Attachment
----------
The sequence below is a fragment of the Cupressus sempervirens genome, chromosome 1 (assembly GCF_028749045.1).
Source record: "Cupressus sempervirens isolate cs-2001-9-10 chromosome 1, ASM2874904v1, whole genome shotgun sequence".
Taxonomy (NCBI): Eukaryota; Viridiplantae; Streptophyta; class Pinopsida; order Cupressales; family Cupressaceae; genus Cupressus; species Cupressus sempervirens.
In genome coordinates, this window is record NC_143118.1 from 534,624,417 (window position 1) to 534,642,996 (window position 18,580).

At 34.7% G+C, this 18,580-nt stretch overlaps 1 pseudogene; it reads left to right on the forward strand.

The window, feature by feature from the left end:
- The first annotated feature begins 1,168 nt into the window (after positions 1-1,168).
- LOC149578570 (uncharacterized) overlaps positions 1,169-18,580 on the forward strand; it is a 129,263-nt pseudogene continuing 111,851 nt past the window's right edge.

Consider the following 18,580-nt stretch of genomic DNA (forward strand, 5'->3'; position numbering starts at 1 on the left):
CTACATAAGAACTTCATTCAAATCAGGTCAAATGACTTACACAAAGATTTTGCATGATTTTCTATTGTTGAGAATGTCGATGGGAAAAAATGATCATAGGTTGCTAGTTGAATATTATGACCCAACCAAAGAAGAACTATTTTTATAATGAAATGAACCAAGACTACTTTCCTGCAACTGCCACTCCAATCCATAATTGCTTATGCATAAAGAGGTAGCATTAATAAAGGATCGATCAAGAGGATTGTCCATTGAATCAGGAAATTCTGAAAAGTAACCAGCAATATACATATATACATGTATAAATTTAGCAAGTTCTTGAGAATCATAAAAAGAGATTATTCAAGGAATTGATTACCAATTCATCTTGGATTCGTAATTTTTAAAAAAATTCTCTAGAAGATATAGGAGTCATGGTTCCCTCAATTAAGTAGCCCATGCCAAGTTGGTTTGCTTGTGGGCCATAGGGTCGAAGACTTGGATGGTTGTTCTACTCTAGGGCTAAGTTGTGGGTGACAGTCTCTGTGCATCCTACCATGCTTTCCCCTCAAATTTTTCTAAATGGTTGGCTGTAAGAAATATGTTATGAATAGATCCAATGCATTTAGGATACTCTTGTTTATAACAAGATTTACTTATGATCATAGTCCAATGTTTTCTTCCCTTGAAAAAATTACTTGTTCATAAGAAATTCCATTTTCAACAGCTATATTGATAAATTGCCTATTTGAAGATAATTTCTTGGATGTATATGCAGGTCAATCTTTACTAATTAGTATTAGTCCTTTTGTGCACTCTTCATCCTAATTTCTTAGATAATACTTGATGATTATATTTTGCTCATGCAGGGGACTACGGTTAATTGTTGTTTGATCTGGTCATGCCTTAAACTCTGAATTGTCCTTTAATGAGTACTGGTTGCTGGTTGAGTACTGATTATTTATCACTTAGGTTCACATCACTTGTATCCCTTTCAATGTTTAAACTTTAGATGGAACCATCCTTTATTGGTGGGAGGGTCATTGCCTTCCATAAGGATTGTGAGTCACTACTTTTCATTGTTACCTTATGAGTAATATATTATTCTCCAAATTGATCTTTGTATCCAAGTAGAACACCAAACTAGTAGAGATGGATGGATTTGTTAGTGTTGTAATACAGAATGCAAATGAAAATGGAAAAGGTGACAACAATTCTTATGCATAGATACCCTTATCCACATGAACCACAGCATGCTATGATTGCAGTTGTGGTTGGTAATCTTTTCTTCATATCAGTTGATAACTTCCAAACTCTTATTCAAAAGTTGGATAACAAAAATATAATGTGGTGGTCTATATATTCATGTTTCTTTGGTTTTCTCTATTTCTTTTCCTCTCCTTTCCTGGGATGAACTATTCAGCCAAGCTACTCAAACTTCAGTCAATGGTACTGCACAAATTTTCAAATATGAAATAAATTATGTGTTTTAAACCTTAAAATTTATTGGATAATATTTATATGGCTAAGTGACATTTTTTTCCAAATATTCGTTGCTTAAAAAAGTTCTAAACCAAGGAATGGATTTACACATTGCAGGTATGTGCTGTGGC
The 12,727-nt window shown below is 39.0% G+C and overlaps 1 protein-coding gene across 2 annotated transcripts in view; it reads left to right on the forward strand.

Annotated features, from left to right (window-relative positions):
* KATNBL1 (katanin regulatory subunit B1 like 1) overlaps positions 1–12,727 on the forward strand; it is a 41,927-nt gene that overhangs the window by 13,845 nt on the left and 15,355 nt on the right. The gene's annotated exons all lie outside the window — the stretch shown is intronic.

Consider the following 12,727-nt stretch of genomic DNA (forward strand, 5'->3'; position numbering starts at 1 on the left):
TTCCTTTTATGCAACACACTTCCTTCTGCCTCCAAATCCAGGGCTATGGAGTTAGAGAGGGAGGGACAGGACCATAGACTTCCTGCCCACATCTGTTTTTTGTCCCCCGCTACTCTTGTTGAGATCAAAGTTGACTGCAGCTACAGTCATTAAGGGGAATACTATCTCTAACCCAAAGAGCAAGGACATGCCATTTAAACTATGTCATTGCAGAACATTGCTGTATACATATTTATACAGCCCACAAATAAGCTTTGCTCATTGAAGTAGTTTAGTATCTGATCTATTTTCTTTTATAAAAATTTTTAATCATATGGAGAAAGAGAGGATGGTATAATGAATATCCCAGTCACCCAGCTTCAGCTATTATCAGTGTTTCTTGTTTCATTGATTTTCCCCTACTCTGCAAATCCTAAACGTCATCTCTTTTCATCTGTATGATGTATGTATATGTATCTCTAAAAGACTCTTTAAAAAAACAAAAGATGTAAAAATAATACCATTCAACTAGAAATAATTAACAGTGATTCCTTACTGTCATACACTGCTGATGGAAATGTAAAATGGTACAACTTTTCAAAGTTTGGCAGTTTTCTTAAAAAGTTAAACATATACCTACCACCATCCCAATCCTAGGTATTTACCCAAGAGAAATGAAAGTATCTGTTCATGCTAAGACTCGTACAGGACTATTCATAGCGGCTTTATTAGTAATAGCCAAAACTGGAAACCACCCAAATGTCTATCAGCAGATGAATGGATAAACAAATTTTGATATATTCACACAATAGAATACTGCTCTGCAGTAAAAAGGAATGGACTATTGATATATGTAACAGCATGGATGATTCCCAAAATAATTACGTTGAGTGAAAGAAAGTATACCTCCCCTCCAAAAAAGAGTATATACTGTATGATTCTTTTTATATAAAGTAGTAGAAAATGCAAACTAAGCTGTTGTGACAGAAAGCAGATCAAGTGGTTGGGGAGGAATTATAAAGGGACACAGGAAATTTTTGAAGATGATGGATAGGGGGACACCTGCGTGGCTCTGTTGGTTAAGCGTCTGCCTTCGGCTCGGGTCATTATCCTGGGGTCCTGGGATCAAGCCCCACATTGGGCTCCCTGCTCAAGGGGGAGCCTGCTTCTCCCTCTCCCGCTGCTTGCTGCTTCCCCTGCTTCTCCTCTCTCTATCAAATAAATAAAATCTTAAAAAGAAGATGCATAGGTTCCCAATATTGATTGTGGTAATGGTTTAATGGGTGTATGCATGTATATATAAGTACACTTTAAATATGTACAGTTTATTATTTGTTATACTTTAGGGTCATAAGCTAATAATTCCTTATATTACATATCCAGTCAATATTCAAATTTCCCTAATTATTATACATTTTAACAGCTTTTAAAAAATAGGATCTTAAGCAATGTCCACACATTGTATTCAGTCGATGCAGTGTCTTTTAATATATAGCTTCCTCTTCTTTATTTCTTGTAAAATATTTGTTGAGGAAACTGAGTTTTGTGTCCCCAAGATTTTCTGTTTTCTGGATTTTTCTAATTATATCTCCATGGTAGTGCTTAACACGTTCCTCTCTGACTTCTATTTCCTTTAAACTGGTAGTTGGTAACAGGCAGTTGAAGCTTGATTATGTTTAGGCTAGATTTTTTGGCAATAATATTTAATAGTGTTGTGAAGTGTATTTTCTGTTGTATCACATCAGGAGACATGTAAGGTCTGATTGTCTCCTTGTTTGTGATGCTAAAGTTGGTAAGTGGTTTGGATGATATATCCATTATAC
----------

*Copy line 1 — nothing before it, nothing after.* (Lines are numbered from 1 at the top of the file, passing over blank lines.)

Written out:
The sequence below is a fragment of the Cupressus sempervirens genome, chromosome 1 (assembly GCF_028749045.1).